Bridgewater's chief of police under investigation for alleged sex assault
Chief John Collyer has not been charged; police watchdog is investigating
The chief of the Bridgewater Police Service is being investigated after an allegation of sexual assault, the force confirmed Monday.
No criminal charges have been laid against Chief John Collyer.
Collyer is on an administrative leave pending the results of an investigation by the Serious Incident Response Team — Nova Scotia's independent police watchdog — deputy chief Scott Feener said in an email to CBC News.
Feener said he will be taking over chief of police duties while Collyer is on leave.
Police watchdog investigating
According to the Bridgewater Police Service's website, Collyer has been chief of police since early December 2011.
The watchdog announced two weeks ago that an officer with the Bridgewater Police Service was under investigation for allegedly assaulting a teenage girl and obstructing justice. SIRT would not specify the girl's age or if she is a minor.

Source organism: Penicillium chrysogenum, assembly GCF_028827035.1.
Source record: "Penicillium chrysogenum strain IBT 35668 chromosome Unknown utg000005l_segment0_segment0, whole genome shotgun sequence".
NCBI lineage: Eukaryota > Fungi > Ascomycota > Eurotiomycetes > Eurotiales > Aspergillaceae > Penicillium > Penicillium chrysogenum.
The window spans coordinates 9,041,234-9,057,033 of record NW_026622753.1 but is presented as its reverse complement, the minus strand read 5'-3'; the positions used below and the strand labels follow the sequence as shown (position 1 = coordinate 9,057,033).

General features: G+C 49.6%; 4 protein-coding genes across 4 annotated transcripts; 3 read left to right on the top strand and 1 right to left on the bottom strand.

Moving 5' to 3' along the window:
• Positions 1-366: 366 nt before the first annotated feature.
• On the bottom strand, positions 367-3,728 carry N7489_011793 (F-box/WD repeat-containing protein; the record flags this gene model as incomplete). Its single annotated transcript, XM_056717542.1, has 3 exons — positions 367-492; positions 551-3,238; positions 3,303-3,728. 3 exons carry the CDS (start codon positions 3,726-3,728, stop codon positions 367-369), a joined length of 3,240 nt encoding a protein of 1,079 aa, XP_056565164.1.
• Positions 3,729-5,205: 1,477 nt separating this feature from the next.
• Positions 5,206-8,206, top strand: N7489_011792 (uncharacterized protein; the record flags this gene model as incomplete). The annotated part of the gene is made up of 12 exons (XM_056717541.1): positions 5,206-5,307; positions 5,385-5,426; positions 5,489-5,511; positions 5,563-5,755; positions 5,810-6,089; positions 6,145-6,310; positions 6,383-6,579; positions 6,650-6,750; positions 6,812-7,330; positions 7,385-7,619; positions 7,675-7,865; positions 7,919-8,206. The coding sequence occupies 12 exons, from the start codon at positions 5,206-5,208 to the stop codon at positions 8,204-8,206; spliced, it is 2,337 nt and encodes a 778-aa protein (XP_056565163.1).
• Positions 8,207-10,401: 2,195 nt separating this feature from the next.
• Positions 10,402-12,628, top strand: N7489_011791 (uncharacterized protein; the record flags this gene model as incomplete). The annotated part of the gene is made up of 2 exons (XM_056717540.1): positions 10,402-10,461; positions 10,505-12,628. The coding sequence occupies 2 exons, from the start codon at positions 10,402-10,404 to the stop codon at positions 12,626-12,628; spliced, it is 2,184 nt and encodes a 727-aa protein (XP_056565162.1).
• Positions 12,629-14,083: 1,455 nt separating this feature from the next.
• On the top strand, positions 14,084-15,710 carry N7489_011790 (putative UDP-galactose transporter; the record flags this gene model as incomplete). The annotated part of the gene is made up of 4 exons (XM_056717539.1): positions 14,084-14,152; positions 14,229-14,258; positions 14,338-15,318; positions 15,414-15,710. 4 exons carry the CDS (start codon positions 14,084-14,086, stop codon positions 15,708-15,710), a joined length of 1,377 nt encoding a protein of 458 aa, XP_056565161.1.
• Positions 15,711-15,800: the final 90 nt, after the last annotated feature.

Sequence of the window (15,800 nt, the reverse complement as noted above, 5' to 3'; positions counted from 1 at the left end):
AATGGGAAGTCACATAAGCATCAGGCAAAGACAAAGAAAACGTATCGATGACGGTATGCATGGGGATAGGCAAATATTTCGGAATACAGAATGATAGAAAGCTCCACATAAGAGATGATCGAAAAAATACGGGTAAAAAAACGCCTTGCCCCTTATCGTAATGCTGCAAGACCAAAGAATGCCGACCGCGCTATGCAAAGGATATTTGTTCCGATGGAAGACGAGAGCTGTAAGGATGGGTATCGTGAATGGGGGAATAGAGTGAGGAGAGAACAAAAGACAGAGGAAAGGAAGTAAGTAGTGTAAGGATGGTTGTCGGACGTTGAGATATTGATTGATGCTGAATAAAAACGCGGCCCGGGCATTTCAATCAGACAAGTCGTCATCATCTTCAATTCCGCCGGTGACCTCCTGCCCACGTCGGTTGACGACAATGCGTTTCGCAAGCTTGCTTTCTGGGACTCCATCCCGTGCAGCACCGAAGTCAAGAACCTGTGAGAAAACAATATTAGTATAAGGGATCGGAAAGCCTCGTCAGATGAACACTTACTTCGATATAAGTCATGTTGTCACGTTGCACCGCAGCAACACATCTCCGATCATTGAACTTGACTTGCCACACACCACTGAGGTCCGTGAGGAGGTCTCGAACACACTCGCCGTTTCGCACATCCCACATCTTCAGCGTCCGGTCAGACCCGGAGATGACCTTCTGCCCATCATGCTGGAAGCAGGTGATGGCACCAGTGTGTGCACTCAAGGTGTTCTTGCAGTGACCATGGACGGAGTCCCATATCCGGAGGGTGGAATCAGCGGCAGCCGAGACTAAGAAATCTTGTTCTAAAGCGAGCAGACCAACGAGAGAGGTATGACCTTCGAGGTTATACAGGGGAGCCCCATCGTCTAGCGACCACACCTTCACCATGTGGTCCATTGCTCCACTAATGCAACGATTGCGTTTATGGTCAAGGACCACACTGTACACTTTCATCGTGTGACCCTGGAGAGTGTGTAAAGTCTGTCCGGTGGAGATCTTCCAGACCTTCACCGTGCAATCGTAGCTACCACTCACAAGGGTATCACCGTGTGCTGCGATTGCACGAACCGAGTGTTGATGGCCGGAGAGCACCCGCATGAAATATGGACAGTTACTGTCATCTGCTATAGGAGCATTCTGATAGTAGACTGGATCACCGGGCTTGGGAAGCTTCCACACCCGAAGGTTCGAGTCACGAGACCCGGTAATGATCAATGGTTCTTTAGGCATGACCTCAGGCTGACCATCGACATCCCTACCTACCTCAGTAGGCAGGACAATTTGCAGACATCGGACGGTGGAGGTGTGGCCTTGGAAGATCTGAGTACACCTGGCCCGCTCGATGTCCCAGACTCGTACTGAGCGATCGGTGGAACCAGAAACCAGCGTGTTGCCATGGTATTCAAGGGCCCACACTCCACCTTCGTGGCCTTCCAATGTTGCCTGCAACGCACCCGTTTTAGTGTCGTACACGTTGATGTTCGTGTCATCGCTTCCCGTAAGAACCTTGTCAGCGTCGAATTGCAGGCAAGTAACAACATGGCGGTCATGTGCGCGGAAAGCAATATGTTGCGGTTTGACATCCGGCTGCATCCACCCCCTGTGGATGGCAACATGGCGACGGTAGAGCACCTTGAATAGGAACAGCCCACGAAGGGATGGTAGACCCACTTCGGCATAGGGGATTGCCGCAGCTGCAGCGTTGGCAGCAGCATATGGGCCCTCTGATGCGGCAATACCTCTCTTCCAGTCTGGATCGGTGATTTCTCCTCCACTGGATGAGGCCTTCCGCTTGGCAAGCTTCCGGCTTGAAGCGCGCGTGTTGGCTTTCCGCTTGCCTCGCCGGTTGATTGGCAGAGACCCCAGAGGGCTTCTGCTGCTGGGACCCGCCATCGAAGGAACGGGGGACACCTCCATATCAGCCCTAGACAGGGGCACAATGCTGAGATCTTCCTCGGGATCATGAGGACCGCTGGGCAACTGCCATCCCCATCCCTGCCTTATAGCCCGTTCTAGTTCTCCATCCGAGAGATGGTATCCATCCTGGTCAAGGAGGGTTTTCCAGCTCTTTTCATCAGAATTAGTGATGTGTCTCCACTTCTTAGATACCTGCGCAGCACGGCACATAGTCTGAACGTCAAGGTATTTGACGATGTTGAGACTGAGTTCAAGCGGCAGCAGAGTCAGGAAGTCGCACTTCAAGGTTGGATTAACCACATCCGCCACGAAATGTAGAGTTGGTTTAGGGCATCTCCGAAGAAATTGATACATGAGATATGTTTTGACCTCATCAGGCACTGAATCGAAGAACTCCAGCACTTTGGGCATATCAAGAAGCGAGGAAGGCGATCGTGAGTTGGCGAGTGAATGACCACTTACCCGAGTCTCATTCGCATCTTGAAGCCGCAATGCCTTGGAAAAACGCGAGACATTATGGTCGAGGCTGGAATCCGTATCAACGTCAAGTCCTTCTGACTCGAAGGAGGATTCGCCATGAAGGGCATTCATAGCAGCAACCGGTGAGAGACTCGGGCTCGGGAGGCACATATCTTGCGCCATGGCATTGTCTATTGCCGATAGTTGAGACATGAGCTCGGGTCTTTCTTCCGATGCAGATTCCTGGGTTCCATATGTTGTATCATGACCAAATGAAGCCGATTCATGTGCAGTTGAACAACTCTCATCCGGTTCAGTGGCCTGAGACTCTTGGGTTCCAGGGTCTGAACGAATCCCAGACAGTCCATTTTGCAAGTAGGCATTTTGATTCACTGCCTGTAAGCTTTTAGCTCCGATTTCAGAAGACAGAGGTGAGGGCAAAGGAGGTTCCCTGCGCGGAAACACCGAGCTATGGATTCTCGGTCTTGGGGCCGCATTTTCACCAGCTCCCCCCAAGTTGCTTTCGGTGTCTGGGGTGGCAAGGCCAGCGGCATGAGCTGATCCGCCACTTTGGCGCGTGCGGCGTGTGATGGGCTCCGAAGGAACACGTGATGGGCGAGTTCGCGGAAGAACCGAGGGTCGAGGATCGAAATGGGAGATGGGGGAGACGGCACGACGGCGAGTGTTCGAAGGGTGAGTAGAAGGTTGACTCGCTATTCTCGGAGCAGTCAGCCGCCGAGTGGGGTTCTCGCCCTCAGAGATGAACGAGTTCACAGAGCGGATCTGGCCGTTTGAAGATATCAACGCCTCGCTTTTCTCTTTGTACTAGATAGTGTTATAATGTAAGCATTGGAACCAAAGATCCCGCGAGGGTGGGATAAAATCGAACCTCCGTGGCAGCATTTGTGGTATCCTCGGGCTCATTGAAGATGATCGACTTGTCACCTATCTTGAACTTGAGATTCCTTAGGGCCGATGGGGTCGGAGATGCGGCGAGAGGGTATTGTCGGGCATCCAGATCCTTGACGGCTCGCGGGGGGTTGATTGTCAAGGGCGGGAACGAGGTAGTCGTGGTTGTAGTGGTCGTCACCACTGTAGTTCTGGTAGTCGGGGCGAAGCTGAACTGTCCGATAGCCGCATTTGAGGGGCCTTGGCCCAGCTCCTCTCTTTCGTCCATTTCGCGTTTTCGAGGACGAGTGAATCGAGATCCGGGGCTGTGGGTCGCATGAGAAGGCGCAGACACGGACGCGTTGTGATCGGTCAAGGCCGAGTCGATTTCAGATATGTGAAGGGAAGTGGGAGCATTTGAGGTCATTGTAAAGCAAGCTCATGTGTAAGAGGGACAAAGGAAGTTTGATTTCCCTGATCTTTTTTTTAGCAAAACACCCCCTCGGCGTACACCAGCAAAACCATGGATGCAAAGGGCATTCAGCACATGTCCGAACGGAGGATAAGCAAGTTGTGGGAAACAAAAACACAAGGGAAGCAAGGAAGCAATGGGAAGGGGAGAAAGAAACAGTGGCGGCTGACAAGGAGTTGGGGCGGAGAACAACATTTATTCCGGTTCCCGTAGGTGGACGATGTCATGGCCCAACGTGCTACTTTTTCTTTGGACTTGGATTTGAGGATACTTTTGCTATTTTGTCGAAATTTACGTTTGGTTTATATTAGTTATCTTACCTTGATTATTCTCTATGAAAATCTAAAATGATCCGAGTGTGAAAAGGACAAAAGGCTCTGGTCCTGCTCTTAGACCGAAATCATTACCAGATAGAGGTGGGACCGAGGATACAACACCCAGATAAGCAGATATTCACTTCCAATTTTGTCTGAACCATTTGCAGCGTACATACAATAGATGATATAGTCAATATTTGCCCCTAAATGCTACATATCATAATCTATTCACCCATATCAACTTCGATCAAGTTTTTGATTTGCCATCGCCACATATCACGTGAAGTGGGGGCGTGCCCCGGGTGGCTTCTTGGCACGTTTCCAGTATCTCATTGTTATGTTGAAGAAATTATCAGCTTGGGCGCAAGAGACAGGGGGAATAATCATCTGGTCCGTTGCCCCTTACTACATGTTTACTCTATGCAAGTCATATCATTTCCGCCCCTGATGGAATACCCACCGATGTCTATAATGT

The incidents are alleged to have happened earlier this year and SIRT said another police agency contacted them with information on Aug. 4.
The obstruction of justice investigation is connected to the alleged sexual assault, the watchdog said earlier this month.
Community shocked, says mayor
David Walker, the mayor of Bridgewater, said he was shocked to learn of the allegations against Collyer.
"Just utter surprise with the allegations," said Walker. "I'm very interested in the SIRT process and investigation and the report they're going to file and what they would recommend."
Walker said he has known Collyer for years from being on the council and from Collyer's work with the Nova Scotia Chiefs of Police Association.
Walker said he plans to contact Collyer.
"I think the community and everybody is shocked at the allegations and I think our thoughts are with two groups: the person who has filed the complaints and with Chief Collyer and his family as well," Walker said, adding that he has "all kinds of mixed emotions."